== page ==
NAMD2.9 single-node benchmarks, 0-2 Kepler GPU's.

From: Aaron Cann (
Date: Tue Apr 30 2013 - 21:17:02 CDT

Hello all, I thought Id write some of my experiences setting up a basic
NAMD 2.9 GPU workstation. Lots of benchmarks, and some conclusions and a
few questions for the illuminati.

SETUP: System is an Intel LGA 2011 system with two Nvidia GTX 4G 670s in
the x16 slots. Theyre running at PCIE 2.0 thanks to the strange snafus
with Sandy Bridge-E CPUs at 3.0 speeds. CPU is a 4-core hyperthreaded i7,
3.6GHz. Running Ubuntu 13.04, NAMD 2.9, either with or without CUDA, 64 bit,
latest NVIDIA drivers. Displays were hanging off the GPUs, not doing
anything during the runs. Switching to console mode didnt change anything.
Deliberately loading the GPU with a large VMD rotation slowed runs down.

Note that I cite thread numbers: up to 8 threads on 4 cores. > 4 threads =
fake extra CPUs.

Standard namd benchmarks except outputEnergies=600. Dhfr was adapted from
the AMBER benchmark by Charles Brooks, 2 fs timestep.

STMV benchmark.

Ns/day. T= # threads, (may be 2x # of cores.)


1 0.099 0.100

2 0.151 0.193

3 0.175 0.220

4 0.182 0.282

8 0.186 0.282


STMV is a large dataset. 2 threads gets 94% of the horsepower out of 1 gpu,
and moving from 2T/1G 4T/2G gives pretty good scaling with this dataset
(94% of doubled output). This dataset looks largely GPU bound, although a
six core CPU would still have been slightly better. Adding a 3rd GPU here
(on the existing four core CPU) would be an inefficient use of the 3rd gpu.





1 0.12 1.10 1.10

2 0.24 1.94 2.18

3 0.33 2.21 2.79

4 0.30 2.31 3.10

8 0.31 2.28 3.70

 Moving from 1 threads on 1 GPU to 2T/2G again has excellent scaling, 99% of
doubled output, although most of the increase was from the second core, not
the GPU. Getting to 96% of peak output of 1 GPU required 3 threads, not
two. Moving from 2 threads/1GPU to 4/2 gave only an 80% speedup, suggesting
communications was becoming an issue instead of GPU horsepower. Scaling
from 2T/1G 4T/2G didnt work as well, about 80% scaling.

Seven-fold speedup with 1 GPU, 12 with 2, not bad.




1 1.65 6.05 6.04

2 3.2 11.4 11.2

3 4.3 15.2 15.1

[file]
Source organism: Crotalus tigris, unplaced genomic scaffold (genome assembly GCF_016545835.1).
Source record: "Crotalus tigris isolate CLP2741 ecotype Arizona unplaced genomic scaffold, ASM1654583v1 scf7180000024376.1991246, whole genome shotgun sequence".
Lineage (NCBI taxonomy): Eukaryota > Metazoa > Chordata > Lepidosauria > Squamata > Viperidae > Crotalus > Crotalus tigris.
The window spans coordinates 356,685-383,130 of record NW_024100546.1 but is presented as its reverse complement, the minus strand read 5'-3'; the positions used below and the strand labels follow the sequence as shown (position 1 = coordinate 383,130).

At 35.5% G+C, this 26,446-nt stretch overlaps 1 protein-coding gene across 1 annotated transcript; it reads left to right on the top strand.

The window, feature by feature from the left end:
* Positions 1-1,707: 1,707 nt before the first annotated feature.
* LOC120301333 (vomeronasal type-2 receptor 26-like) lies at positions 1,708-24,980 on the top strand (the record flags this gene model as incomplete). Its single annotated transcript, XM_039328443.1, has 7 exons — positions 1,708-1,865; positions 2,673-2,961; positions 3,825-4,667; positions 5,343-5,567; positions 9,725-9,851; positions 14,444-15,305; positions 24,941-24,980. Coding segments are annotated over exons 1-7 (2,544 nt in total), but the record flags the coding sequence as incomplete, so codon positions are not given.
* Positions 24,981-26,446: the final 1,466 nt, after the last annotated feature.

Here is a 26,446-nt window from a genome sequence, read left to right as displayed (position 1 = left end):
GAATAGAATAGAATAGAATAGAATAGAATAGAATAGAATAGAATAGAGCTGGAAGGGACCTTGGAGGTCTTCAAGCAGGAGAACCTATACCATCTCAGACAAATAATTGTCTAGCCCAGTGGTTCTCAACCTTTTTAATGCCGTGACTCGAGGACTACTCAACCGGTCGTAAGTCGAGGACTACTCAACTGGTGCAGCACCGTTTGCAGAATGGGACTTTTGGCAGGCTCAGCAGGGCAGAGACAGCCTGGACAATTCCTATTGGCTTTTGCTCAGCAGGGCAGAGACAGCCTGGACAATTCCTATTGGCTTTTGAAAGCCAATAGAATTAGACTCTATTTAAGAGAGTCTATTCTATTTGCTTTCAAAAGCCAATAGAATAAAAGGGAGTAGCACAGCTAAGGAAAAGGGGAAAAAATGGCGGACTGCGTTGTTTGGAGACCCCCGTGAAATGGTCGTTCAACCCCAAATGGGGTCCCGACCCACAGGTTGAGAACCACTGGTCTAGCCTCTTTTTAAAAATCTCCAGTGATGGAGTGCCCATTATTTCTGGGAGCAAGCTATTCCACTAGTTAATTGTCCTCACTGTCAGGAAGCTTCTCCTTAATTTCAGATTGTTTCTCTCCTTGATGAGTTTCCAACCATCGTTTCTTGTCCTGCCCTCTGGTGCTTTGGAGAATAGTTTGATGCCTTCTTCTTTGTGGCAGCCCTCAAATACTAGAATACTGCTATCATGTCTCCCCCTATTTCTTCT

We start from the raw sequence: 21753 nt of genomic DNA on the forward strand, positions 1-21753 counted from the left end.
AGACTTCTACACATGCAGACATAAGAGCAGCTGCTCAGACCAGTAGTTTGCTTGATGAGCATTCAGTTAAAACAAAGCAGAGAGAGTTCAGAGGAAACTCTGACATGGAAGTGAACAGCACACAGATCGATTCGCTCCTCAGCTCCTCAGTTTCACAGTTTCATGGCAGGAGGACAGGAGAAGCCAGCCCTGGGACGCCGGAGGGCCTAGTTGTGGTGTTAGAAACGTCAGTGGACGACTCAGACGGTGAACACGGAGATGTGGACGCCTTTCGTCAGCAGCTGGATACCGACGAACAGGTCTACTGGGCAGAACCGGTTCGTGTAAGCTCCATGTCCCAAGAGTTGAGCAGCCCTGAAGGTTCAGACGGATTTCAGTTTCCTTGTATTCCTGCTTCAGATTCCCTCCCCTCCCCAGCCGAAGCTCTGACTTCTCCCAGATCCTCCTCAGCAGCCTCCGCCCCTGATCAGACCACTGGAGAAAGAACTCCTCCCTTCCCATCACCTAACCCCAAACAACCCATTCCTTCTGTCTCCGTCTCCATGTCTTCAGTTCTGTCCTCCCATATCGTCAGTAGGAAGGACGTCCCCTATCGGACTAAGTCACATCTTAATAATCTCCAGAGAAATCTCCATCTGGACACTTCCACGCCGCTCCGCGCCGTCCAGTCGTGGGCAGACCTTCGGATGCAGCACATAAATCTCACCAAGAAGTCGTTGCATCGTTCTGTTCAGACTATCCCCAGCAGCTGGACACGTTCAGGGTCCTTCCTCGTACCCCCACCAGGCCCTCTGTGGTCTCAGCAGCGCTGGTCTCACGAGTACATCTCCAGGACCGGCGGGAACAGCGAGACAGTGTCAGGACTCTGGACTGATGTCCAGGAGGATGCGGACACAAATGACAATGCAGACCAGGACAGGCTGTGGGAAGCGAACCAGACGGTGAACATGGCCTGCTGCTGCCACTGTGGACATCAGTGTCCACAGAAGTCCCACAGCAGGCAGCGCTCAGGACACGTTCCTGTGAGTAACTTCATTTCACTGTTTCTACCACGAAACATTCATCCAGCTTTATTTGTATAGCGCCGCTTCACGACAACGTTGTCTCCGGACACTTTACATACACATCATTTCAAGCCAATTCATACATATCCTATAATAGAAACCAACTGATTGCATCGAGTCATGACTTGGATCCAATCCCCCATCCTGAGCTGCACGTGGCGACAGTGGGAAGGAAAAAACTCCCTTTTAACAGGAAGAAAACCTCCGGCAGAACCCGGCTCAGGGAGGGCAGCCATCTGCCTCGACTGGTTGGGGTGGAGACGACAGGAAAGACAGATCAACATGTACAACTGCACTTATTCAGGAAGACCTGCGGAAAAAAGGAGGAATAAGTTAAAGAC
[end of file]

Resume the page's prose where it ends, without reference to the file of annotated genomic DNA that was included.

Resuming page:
4 4.2 14.5 18.1

8 3.5 14.6 21.7

This small job was even more dependent on the CPU. I dont really trust the
4th core because of system tasks (even though the system was otherwise idle,
of course.) The system is CPU bound, but I dont understand why scaling was
so poor > 2 cores.

The second GPU doesnt do a whole lot (about 35% more max speed). Even with
this small dataset, the GPU gave an almost 4-fold boost over this modest
$300 CPU. (No 16 core Opterons here.)


Conclusions: CPU matters in NAMD!


Ideally, Id like to have at least three cores per 670 GPU on all three of
these datasets, matters more in the smaller dataset. Although I didnt test
different GPUs, Id expect faster GPUs to require higher core/GPU ratios
as well.

Scaling to the fourth core never seems to work well, even without GPU at
all. Moving from 7 to 8 threads usually showed a drop in performance.
Probably I need a dedicated system core, or is this a general phenomenon?
(Doubt its general given the number of clusters that seem to scale well
with 10000s of cores on infiniband; intercore communication within a CPU is
probably faster. Its probably context switching from system daemons that
arent registering in the unix utility top.)

NVIDIA quotes scaling to faster GPUs (K20x)using a node with 16 available
Xeon cores per GPU.
( A
K20x is about twice as many CUDA cores as a 670 at a slightly lower clock
rate. The quote a 4 ns/day APOA1 rate; Im getting 2.3 on a single 670 with
the CPU cores. Not bad.

My fold-speedups are higher than NVIDIA quotes, because Im using such a
lame CPU (compared to dual-eight core Xeons.)


AMBER comparison question:

AMBER seems to scale very poorly across multiple GPUS but is reportedly
almost CPU-independent and has much faster published benchmarks.
( Comparing systems is quite
difficult and I dont think I have a detailed understanding of either
package yet to compare the settings, although the run was designed by
someone with more experience then me. A single GTX 680 was quoted at about
60ns/day (that GPU is about 10% more powerful than a 670 used here.) One 670
here gave 15ns/day. Not dealing with this core/GPU balancing act sounds
really nice right now. NAMD clearly more scaling over multiple nodes, but
for a lab-scale cluster or individual workstation, should I be looking more
at AMBER in terms of speed and lower equipment costs (no 16 core CPUs
required for multiple GPUs)?


Thanks, Aaron Cann




This archive was generated by hypermail 2.1.6 : Wed Dec 31 2014 - 23:21:09 CST